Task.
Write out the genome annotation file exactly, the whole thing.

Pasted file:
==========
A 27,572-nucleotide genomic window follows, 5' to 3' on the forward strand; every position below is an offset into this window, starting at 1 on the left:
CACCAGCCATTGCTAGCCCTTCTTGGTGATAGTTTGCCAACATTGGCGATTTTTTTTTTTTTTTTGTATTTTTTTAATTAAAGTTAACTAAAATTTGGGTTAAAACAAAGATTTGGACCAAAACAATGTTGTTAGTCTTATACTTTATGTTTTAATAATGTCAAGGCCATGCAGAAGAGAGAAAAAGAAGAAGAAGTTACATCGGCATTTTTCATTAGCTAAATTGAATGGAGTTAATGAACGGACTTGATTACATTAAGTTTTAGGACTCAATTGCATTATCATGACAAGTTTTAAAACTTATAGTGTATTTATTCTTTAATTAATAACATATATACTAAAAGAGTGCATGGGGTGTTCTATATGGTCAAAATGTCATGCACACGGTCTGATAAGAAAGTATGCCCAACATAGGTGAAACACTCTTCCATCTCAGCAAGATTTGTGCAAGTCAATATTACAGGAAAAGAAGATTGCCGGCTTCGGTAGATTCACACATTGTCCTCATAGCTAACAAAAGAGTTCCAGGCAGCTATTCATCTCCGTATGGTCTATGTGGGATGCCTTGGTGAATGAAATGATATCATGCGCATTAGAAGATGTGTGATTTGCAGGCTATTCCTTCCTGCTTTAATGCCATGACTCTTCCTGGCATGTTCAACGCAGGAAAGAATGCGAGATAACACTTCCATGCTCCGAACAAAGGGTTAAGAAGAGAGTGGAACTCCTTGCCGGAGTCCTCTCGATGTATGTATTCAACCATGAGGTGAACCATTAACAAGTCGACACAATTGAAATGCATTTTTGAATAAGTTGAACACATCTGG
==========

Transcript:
A 27,572-nucleotide genomic window follows, 5' to 3' on the forward strand; every position below is an offset into this window, starting at 1 on the left:
CACCAGCCATTGCTAGCCCTTCTTGGTGATAGTTTGCCAACATTGGCGATTTTTTTTTTTTTTTTGTATTTTTTTAATTAAAGTTAACTAAAATTTGGGTTAAAACAAAGATTTGGACCAAAACAATGTTGTTAGTCTTATACTTTATGTTTTAATAATGTCAAGGCCATGCAGAAGAGAGAAAAAGAAGAAGAAGTTACATCGGCATTTTTCATTAGCTAAATTGAATGGAGTTAATGAACGGACTTGATTACATTAAGTTTTAGGACTCAATTGCATTATCATGACAAGTTTTAAAACTTATAGTGTATTTATTCTTTAATTAATAACATATATACTAAAAGAGTGCATGGGGTGTTCTATATGGTCAAAATGTCATGCACACGGTCTGATAAGAAAGTATGCCCAACATAGGTGAAACACTCTTCCATCTCAGCAAGATTTGTGCAAGTCAATATTACAGGAAAAGAAGATTGCCGGCTTCGGTAGATTCACACATTGTCCTCATAGCTAACAAAAGAGTTCCAGGCAGCTATTCATCTCCGTATGGTCTATGTGGGATGCCTTGGTGAATGAAATGATATCATGCGCATTAGAAGATGTGTGATTTGCAGGCTATTCCTTCCTGCTTTAATGCCATGACTCTTCCTGGCATGTTCAACGCAGGAAAGAATGCGAGATAACACTTCCATGCTCCGAACAAAGGGTTAAGAAGAGAGTGGAACTCCTTGCCGGAGTCCTCTCGATGTATGTATTCAACCATGAGGTGAACCATTAACAAGTCGACACAATTGAAATGCATTTTTGAATAAGTTGAACACATCTGG